Is KM Dead? Larry Prusak, Dave Snowden, Patrick Lambe

7 thoughts on “Is KM Dead? Larry Prusak, Dave Snowden, Patrick Lambe”

  1. Go to Google Trends, type in knowledge management (comma) social networking. Been dead so long it’s starting to smell. The issue, as David and Larry clearly know, is that there is nothing that will take its place, because there is nothing we can offer that business executives (who get their knowledge from their subordinates, on demand) will appreciate to be valuable. The truth is that the principal means of obtaining and conveying knowledge continues to be, for all of us, what it has always been: context-rich, iterative, peer-to-peer conversations.

    Executives think everyone does this already and that it does not warrant investment, or a “chief conversation enablement officer”. Gen Millennium has learned to work around executive indifference to conversation enablement in the workplace and they use IM/VoIP, blogs/RSS, screen-sharing and other social tools to converse anytime, anywhere with anyone. What was once the “CKO” job is now, for those of us left, (a) enabling conversations, (b) adding meaning to information (“sensemaking”), and ( c) helping front-line people to use knowledge and technology tools and resources more effectively.

    This job is and always will be thankless and unappreciated. Over time we will teach each other to do it anyway, because we care about them and about doing a good job, and for no other reason.

    Pity the poor librarians, though, even less appreciated, who continue to believe there is value and future in just-in-case centralized collection, storage and transmission of raw content (what they were trained to do). And the poor IT folks, whose job has become how to put up and maintain useless websites, useless “groupware”, useless intranets with useless search tools and useless taxonomies, and to obstruct the use of social networking tools, to the point they and their stuff have become mere obstacles the rest of us have to work around to do our jobs. Better to be a peon than a pylon, I suppose.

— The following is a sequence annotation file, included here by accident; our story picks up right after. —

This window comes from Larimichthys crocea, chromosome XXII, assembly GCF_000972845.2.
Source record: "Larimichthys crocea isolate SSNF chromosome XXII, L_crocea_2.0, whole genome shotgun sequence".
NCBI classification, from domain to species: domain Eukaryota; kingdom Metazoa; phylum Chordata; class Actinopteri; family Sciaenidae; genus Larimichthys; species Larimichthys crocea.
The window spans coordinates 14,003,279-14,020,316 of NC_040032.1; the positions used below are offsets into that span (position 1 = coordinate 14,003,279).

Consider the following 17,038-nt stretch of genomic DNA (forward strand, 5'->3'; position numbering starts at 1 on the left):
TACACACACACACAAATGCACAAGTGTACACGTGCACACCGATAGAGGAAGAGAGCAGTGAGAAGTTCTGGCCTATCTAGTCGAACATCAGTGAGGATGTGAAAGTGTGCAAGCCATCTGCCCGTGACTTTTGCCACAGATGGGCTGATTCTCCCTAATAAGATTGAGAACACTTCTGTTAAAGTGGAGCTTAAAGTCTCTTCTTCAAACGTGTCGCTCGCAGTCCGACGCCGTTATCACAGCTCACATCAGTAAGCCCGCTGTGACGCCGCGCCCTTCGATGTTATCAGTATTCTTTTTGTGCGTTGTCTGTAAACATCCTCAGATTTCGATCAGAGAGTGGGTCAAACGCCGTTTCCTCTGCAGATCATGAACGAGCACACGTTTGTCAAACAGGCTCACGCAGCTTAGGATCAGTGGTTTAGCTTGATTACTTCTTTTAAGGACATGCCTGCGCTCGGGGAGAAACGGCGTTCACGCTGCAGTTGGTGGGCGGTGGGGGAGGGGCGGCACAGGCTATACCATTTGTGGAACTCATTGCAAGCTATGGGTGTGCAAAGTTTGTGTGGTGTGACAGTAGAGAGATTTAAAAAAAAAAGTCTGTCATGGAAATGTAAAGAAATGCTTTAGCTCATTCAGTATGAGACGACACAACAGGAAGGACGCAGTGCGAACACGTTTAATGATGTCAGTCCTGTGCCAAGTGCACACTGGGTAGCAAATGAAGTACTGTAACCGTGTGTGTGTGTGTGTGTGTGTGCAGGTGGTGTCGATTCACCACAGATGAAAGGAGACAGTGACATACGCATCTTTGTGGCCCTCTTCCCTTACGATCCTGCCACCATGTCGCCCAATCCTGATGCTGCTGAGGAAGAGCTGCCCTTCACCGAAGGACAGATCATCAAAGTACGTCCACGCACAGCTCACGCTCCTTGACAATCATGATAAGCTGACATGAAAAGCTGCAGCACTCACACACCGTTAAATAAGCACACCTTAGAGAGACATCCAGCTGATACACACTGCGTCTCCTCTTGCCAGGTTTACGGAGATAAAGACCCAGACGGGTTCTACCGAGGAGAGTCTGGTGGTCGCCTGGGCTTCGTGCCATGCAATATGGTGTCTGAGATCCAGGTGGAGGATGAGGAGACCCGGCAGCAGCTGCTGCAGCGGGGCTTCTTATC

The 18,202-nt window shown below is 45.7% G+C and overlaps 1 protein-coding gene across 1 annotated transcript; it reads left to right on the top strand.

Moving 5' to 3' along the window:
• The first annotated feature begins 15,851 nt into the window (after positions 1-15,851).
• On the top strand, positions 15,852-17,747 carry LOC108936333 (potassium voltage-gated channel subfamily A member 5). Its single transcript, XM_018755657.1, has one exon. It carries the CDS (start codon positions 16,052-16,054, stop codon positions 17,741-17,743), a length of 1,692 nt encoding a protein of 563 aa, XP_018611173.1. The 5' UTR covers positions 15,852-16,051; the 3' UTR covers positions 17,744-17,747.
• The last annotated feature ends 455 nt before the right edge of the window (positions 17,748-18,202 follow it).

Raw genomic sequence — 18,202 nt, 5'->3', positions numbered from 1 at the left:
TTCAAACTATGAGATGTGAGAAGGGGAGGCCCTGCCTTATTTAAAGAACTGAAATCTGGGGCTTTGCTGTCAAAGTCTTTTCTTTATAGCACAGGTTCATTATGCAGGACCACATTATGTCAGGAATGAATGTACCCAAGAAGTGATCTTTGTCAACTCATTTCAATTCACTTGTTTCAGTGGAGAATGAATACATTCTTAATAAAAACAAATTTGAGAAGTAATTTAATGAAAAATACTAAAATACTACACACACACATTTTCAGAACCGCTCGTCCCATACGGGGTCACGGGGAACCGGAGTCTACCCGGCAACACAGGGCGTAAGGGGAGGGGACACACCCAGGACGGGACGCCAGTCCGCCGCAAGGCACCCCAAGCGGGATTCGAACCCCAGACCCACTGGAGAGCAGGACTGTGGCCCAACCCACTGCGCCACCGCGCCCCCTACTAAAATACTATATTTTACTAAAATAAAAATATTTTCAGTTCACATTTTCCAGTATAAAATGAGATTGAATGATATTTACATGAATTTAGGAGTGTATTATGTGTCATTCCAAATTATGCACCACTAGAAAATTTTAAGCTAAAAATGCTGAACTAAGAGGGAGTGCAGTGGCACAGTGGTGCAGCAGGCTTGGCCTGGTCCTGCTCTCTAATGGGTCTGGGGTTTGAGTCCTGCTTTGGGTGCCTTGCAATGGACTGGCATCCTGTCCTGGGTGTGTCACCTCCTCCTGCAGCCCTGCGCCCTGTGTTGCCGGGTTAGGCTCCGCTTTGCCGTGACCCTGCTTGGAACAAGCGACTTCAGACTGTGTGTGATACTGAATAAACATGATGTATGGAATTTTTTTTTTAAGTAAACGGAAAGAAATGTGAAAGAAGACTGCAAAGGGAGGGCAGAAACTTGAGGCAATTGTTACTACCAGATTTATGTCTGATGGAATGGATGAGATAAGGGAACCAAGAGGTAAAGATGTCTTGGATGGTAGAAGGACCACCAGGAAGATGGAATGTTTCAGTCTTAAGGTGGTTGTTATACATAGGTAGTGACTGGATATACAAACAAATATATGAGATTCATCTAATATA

2. Hi Luis,

    I dont quite think KM is dead yet … at least, not in totality. Though, i havent gone through the interview (let me pour myself a Beer before i do that!), but i feel that KM is morphing … something which a lot of folks are talking about … the KM 2.0 story? Well well … maybe theres something here apart from just a new version!

    Cheers, Atul.

  3. Gen Millennium has learned to work around executive indifference to conversation enablement in the workplace and they use IM/VoIP, blogs/RSS, screen-sharing and other social tools to converse anytime, anywhere with anyone. What was once the “CKO” job is now, for those of us left, (a) enabling conversations, (b) adding meaning to information (”sense making”), and ( c) helping front-line people to use knowledge and technology tools and resources more effectively.

  4. But aren’t we ALL knowledge managers in the Web2.0/social software world? We manage our knowledge collaboratively with our peers. I now have reduced direct questions through my corporate blog, with people going there (and to my social bookmarks) rather than approaching me directly.

    How do I know this?

    Well, I check my blog hits, and also through social anecdotes of people saying things like, “I followed your blog entries on Notes8 widgets and got up and running without needing anything else”.

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